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Mikhail Sergachev has, over the summer, stated his belief he can play in the NHL this season.

He had a small taste of NHL action last season, appearing in four games for Montreal — the team that selected him ninth overall in 2016 — before getting sent back to junior and then being traded in June to Tampa Bay, as part of a blockbuster involving Jonathan Drouin to the Habs.

Well, Sergachev made a statement Wednesday in his preseason debut for the Lightning.

He scored once. He also played more than 22 minutes, which led all Lightning players on the night. That included time on the power play and penalty kill. If he was looking to make a favorable impression, to show that he belongs at the NHL level when the regular season begins, this seems to be another step in that direction.

“You watch this kid skate, shoot, stickhandle, he’s got NHL written all over him,” Tampa Bay’s associate coach Rick Bowness told the Tampa Bay Times. “Now we’ve got to give him experience. How much can he handle?”

There is competition on the blue line, with eight defensemen under contract in Tampa Bay for this season. That includes Sergachev, who is still only 19 years old. After getting sent back to junior last season, he recorded 43 points in 50 games with Windsor and then won the Memorial Cup that spring. That said, he’s made it a point of saying going back to junior “is not an option” for him.

Related:

Looking to make the leap: Mikhail Sergachev

Report: Lupul will have ‘independent medical exam’

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Joffrey Lupul issued a statement Wednesday, saying he wouldn’t seek a second medical opinion after the Maple Leafs announced he didn’t pass his training camp physical.

A day later, reports have surfaced that the 33-year-old forward will, in fact, undergo another, independent medical test.

That is according to James Mirtle of The Athletic:

Earlier this week, Lupul made accusations against the Maple Leafs on Instagram.

“I’m ready … just awaiting the call,” Lupul wrote in the comments section of the Instagram post, per a screen grab. “haha failed physical? They cheat. Everyone lets them.”

Lupul, who didn’t pass his physical for a second year in a row, issued an apology yesterday. But those comments — which have since been deleted — seem to have grabbed the attention of the league.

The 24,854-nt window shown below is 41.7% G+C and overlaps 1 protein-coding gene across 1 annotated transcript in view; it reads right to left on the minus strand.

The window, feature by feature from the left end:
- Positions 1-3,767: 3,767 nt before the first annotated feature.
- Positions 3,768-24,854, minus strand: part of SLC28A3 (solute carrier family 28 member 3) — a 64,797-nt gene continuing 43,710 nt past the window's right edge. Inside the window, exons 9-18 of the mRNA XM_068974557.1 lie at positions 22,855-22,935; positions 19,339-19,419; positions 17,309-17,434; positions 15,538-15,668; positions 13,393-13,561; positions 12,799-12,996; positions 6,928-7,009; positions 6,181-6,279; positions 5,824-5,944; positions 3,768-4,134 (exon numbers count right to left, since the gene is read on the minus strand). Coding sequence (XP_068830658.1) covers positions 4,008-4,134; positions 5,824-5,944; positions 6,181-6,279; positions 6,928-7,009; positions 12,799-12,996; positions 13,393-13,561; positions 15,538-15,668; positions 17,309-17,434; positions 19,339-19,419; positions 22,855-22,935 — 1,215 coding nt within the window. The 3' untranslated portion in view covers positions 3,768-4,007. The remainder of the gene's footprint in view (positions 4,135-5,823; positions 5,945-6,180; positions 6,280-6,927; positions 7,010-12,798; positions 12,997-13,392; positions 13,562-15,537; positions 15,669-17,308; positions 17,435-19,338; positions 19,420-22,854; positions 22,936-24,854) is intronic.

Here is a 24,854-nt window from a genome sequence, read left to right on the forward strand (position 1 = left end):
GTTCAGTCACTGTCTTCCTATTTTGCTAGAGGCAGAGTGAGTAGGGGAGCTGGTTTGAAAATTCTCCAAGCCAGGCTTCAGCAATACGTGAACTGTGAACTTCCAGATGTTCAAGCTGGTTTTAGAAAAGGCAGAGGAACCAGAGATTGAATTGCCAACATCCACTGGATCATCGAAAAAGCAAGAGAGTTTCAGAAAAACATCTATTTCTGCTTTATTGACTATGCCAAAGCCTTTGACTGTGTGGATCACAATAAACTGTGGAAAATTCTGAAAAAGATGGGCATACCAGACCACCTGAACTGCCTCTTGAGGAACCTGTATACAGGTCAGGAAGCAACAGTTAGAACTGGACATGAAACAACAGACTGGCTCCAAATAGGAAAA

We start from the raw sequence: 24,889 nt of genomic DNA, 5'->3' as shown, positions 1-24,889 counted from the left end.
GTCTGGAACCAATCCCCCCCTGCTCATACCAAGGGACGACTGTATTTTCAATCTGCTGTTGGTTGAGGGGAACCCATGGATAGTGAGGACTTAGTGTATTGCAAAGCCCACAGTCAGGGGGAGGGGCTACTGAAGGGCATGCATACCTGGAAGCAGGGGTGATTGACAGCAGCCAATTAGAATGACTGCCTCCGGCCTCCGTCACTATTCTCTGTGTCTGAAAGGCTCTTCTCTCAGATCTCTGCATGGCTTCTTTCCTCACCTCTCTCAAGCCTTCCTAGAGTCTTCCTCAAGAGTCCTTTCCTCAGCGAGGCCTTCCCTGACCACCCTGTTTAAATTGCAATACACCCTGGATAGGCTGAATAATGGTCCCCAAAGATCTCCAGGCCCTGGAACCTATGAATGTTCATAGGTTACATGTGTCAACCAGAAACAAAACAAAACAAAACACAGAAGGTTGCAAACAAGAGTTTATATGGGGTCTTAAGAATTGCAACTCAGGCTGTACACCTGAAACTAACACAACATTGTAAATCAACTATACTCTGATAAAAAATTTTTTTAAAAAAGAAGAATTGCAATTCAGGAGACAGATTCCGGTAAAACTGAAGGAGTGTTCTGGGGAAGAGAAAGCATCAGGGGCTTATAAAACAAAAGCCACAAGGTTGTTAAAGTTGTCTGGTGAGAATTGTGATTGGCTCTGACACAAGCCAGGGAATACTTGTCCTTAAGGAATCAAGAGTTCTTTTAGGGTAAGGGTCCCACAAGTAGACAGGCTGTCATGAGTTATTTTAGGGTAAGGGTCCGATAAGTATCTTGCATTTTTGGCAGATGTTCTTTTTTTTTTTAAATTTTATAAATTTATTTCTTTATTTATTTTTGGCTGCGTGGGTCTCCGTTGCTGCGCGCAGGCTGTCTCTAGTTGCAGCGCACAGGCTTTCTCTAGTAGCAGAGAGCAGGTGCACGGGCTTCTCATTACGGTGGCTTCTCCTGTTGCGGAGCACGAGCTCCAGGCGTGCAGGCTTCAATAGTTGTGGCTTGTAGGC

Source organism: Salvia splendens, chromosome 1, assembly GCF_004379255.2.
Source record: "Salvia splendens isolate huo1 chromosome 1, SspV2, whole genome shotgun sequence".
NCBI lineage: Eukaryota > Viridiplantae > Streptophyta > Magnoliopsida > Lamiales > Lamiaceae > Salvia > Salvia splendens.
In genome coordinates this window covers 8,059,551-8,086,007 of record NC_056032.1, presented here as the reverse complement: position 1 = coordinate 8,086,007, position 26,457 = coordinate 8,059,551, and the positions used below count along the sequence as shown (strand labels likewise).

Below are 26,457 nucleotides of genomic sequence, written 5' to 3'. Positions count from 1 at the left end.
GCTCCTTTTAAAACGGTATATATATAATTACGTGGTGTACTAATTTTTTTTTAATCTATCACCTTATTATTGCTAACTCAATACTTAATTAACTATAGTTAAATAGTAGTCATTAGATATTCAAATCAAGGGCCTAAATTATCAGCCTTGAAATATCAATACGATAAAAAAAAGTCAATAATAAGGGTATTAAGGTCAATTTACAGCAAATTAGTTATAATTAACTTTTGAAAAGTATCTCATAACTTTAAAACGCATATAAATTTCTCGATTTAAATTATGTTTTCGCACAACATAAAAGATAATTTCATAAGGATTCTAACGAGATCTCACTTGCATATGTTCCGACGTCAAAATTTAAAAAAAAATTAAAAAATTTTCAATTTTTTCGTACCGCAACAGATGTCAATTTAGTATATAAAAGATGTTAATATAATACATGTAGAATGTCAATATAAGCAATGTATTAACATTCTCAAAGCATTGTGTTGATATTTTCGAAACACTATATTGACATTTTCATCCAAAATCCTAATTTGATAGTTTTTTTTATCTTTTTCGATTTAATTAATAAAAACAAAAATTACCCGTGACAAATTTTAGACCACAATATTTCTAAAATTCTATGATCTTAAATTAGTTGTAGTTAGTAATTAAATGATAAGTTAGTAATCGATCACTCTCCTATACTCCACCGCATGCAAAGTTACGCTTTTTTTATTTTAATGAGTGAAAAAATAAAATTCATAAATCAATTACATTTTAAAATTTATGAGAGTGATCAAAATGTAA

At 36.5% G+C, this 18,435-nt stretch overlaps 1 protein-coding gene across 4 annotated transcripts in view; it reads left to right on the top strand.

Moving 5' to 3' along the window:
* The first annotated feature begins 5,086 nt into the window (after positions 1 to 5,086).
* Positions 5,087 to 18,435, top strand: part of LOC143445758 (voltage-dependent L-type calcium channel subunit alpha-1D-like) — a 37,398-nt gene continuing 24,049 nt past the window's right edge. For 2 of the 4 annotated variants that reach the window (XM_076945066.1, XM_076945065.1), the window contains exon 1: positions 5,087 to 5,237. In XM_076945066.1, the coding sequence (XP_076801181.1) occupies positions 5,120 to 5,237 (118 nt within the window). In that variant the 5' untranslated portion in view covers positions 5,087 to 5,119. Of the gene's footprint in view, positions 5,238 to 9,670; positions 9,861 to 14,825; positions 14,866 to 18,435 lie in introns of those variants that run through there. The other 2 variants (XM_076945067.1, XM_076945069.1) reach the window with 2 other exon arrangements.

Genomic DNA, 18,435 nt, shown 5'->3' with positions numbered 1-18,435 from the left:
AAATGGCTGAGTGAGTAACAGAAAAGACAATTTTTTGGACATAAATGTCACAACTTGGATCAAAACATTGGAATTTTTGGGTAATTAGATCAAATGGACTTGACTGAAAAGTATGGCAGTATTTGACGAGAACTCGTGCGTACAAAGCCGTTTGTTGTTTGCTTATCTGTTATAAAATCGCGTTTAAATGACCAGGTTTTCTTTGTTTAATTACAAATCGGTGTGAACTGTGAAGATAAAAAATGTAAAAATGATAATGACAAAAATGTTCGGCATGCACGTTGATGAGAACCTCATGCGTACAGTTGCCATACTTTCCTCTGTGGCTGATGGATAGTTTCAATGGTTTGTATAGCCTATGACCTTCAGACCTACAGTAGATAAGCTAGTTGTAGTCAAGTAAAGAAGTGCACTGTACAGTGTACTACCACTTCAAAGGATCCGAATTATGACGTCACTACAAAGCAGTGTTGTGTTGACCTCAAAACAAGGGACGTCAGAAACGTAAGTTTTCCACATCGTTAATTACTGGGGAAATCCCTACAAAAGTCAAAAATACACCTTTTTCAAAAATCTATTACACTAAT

Darren Dreger of TSN added to that, saying it’s the NHL pursuing a second medical opinion on this matter.

“The National Hockey League has that right to pursue the second opinion. That’s exactly what they’re engaging in right now,” Dreger reported Thursday.

“The reasoning behind it is because of the comment that Lupul made on social media. I’ll go back a year ago. The league didn’t step in a year ago but Lupul stayed quiet at that point. So they want to make sure — ‘They’ being the National Hockey League — that the medical evaluation from the Toronto Maple Leafs is 100 per cent above the board.”

Team USA won’t include NHL draft-eligible prospects at 2018 Olympics

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BUFFALO, N.Y. (AP) General manager Jim Johannson has ruled out the possibility of the U.S. men’s hockey team having NHL draft-eligible prospects competing at the Winter Olympics in February.

Johannson tells The Associated Press he doesn’t view anyone from the 18-and-younger pool of prospects capable of cracking the projected lineup of non-NHL players, many of whom are opening this season playing in Europe.

USA Hockey’s assistant executive director says he’s also targeting a number of established college players, and would not rule out keeping a spot or two open for members of the U.S. team competing at the World Junior Championships this winter.

Johansson spoke in Buffalo, New York, on Thursday, where he is attending USA Hockey’s sixth annual All-American Prospects game. The game features the top 42 U.S.-born players eligible to be selected in the NHL draft in June.